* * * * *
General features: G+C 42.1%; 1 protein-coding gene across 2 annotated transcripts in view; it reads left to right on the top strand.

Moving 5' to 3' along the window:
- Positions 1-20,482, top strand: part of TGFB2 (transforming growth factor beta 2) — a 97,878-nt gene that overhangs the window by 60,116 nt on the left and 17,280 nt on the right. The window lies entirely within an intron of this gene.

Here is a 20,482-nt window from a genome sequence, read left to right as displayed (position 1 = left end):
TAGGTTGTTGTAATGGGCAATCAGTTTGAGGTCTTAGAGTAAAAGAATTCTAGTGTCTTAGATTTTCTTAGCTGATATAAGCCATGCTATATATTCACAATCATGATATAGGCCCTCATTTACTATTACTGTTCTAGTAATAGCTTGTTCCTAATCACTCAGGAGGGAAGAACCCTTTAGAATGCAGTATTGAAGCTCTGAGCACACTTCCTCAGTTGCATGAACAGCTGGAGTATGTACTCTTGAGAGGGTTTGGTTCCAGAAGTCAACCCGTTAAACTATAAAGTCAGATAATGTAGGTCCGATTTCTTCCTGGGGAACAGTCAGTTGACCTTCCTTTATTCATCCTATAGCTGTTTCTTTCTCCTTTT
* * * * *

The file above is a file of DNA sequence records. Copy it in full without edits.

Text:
General features: G+C 42.1%; 1 protein-coding gene across 2 annotated transcripts in view; it reads left to right on the top strand.

Moving 5' to 3' along the window:
- Positions 1-20,482, top strand: part of TGFB2 (transforming growth factor beta 2) — a 97,878-nt gene that overhangs the window by 60,116 nt on the left and 17,280 nt on the right. The window lies entirely within an intron of this gene.

Here is a 20,482-nt window from a genome sequence, read left to right as displayed (position 1 = left end):
TAGGTTGTTGTAATGGGCAATCAGTTTGAGGTCTTAGAGTAAAAGAATTCTAGTGTCTTAGATTTTCTTAGCTGATATAAGCCATGCTATATATTCACAATCATGATATAGGCCCTCATTTACTATTACTGTTCTAGTAATAGCTTGTTCCTAATCACTCAGGAGGGAAGAACCCTTTAGAATGCAGTATTGAAGCTCTGAGCACACTTCCTCAGTTGCATGAACAGCTGGAGTATGTACTCTTGAGAGGGTTTGGTTCCAGAAGTCAACCCGTTAAACTATAAAGTCAGATAATGTAGGTCCGATTTCTTCCTGGGGAACAGTCAGTTGACCTTCCTTTATTCATCCTATAGCTGTTTCTTTCTCCTTTT